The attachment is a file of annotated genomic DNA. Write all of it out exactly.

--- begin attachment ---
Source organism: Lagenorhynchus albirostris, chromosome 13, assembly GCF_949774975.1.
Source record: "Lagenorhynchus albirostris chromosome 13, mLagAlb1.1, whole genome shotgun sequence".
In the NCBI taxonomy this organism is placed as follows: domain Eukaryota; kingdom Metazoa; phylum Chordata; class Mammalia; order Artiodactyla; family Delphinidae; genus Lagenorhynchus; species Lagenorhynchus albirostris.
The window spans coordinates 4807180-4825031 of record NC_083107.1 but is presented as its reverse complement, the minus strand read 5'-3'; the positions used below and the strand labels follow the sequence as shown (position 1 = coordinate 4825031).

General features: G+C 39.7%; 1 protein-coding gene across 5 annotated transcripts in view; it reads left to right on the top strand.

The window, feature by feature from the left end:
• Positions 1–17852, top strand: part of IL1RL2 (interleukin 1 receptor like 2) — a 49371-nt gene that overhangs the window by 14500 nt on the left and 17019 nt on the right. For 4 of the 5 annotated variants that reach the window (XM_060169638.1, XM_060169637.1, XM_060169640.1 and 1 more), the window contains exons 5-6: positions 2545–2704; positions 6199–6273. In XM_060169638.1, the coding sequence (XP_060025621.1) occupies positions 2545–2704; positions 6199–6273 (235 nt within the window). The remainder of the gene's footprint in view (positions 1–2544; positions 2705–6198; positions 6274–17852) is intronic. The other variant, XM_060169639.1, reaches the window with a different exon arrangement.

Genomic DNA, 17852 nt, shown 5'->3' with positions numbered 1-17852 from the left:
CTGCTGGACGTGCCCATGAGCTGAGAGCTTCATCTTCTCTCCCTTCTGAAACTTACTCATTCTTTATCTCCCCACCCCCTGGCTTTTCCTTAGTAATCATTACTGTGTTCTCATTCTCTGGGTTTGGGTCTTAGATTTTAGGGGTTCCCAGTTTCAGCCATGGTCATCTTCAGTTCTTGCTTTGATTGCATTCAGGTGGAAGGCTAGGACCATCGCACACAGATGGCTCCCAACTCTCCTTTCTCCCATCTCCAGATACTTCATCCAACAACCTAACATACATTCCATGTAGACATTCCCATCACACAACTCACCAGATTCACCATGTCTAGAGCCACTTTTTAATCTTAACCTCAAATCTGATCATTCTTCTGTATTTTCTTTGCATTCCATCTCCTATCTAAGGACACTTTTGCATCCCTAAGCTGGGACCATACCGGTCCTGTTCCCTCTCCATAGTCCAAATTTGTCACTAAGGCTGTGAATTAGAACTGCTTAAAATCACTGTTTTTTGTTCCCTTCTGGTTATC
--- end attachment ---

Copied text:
Source organism: Lagenorhynchus albirostris, chromosome 13, assembly GCF_949774975.1.
Source record: "Lagenorhynchus albirostris chromosome 13, mLagAlb1.1, whole genome shotgun sequence".
In the NCBI taxonomy this organism is placed as follows: domain Eukaryota; kingdom Metazoa; phylum Chordata; class Mammalia; order Artiodactyla; family Delphinidae; genus Lagenorhynchus; species Lagenorhynchus albirostris.
The window spans coordinates 4807180-4825031 of record NC_083107.1 but is presented as its reverse complement, the minus strand read 5'-3'; the positions used below and the strand labels follow the sequence as shown (position 1 = coordinate 4825031).

General features: G+C 39.7%; 1 protein-coding gene across 5 annotated transcripts in view; it reads left to right on the top strand.

The window, feature by feature from the left end:
• Positions 1–17852, top strand: part of IL1RL2 (interleukin 1 receptor like 2) — a 49371-nt gene that overhangs the window by 14500 nt on the left and 17019 nt on the right. For 4 of the 5 annotated variants that reach the window (XM_060169638.1, XM_060169637.1, XM_060169640.1 and 1 more), the window contains exons 5-6: positions 2545–2704; positions 6199–6273. In XM_060169638.1, the coding sequence (XP_060025621.1) occupies positions 2545–2704; positions 6199–6273 (235 nt within the window). The remainder of the gene's footprint in view (positions 1–2544; positions 2705–6198; positions 6274–17852) is intronic. The other variant, XM_060169639.1, reaches the window with a different exon arrangement.

Genomic DNA, 17852 nt, shown 5'->3' with positions numbered 1-17852 from the left:
CTGCTGGACGTGCCCATGAGCTGAGAGCTTCATCTTCTCTCCCTTCTGAAACTTACTCATTCTTTATCTCCCCACCCCCTGGCTTTTCCTTAGTAATCATTACTGTGTTCTCATTCTCTGGGTTTGGGTCTTAGATTTTAGGGGTTCCCAGTTTCAGCCATGGTCATCTTCAGTTCTTGCTTTGATTGCATTCAGGTGGAAGGCTAGGACCATCGCACACAGATGGCTCCCAACTCTCCTTTCTCCCATCTCCAGATACTTCATCCAACAACCTAACATACATTCCATGTAGACATTCCCATCACACAACTCACCAGATTCACCATGTCTAGAGCCACTTTTTAATCTTAACCTCAAATCTGATCATTCTTCTGTATTTTCTTTGCATTCCATCTCCTATCTAAGGACACTTTTGCATCCCTAAGCTGGGACCATACCGGTCCTGTTCCCTCTCCATAGTCCAAATTTGTCACTAAGGCTGTGAATTAGAACTGCTTAAAATCACTGTTTTTTGTTCCCTTCTGGTTATC